10. Anheuser-Busch: Beachgoer's pickup line with conch shell bites him back.
Looking at the list, what is so obviously striking is the dominance of commercials for beer and soda. In the latter case, Pepsi is heavily promoting a new brand in a crowded and undifferentiated product category. In the former case, Anheuser-Busch is promoting two brands -- Budweiser and Bud Light -- that represent the nadir in quality of their product categories. If they didn't advertise their beers so heavily, sales would drop precipitously, because -- let's be honest here -- very few people drink them for the taste (and God help those who do). In other words, the lower the quality or the less differentiated one's product, the more reliant one becomes on advertising. Done right, it works, but it's the most expensive method of promotion available.

At the Super Bowl party I attended, the consensus opinion was that it was a weak year for commercials. Combined with a laugher of a game, the event was a disappointment this year. Given the good games we've had in most recent years, and the good runs of commercials, I suppose we were due for a letdown at some point.

January 28, 2003

"This is the Worst President Ever"

Via Radio Free Blogistan, Helen Thomas, White House correspondent since, hmmm, forever, on our current president:

As veteran White House correspondent Helen Thomas signed my program Thursday evening at the Society of Professional Journalists' annual awards banquet, I said, "First time I ever asked a reporter for an autograph."

"Thank you, dear," she said, patting my arm. "Don't lose heart." ...

As she signed my program, I joked, "You sound worried."

"This is the worst president ever," she said. "He is the worst president in all of American history."

The woman who has known eight of them wasn't joking.

This shouldn't come as a complete shock. Thomas has already written and spoken of her concerns about the Bush administration.

Liberals will see this as the wisdom of a legendary reporter who has made it her business to know eight presidents. Conservatives will see it as the senile rambling of an elderly laughingstock. As for me, being neither, I'm still considering it.

January 27, 2003

"So, Are You For or Against the War in Iraq?"

Before Joi Ito left for Davos last week, we spent some time together on the phone. We had been talking shop for half an hour or so when the following exchange occurred:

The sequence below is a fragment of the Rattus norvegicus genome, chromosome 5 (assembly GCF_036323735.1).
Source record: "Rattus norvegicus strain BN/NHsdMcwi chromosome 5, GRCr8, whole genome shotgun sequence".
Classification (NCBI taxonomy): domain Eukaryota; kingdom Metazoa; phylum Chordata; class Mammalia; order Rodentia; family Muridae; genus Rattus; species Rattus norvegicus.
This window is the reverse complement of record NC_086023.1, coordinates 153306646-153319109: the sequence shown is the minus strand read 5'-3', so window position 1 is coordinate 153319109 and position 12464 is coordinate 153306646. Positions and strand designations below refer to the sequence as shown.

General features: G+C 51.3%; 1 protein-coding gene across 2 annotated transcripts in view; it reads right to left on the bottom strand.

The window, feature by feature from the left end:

Joi: Okay, that takes care of business. So, are you for or against the war in Iraq?

Me: Is that like asking, "Do you still beat your wife?"

This led to another half-hour conversational thread. That discussion wasn't on the record, so I won't reproduce it here. I will say, though, that Joi led me to do a great deal of thinking about the possible war in Iraq. He has been quite open about his opposition to this war, so it's not revealing anything to say that he still holds that position (or at least did a few days ago; seeing Colin Powell speak seems to be influencing his thinking) and is making me consider my position carefully as a result.

January 26, 2003

The Golden Rule and Pedestrians

Along High House Road in Cary -- a larger town next to Apex, where I live -- is a row of Christian churches, from the merely large to the super-size. Having just gone running along the sidewalk that fronts the churches, all I can say is that regardless of religion, when it comes time to high-tail it out after the service, clearly the Golden Rule doesn't extend to looking to the right for pedestrians while making a left turn out of the parking lot.

"They Could Have Checked My Records"

I'm not generally a fan of lawsuits, but were I the woman in this story from the Seattle Times, I'd be suing, too:

A Tacoma woman with an incurable brain tumor has sued Walgreen Co., saying that when she arrived to pick up her painkiller prescription one day, a pharmacist had her arrested.

In a lawsuit filed Thursday in Pierce County Superior Court, Shannon O'Brien, 35, said she went to the drive-up window at a Walgreen Drug Store two blocks from her home in Tacoma's north end last July 7. The pharmacist on duty thought she had faked her Percocet prescription and called police, the lawsuit stated.

"I was in hysterics -- crying, very upset and very embarrassed," O'Brien said Thursday. "They could have checked my records. I've had the same medicine every month." ...

According to the lawsuit, when the pharmacist called the University of Washington Medical Center's neurosurgery department to ask about it, he was told that O'Brien's doctor, Alexander Spence, was unavailable, so the prescription couldn't be confirmed right away.

That's when the pharmacist called Tacoma police, the lawsuit said. O'Brien was still sitting in her car at the drive-up window when they arrived...

Her lawyer eventually succeeded in getting the felony prescription-fraud charge dropped -- after her doctor provided confirming information to the Pierce County prosecutor's office.

On what planet does, "I'm sorry, the doctor is unavailable to confirm the prescription" lead immediately to "This person needs to be arrested"?

The Pierce County Superior Court page on the case can be found here.

January 25, 2003

Life Imitates Blogs

The other day, I wrote about the intersection of adventure writing and blogging, using a hypothetical blog written during a disaster on Mount Everest as my example. Now, via Xeni Jardin comes a story in the New York Times on the movement to establish a permanent Internet connection to the Everest base camp: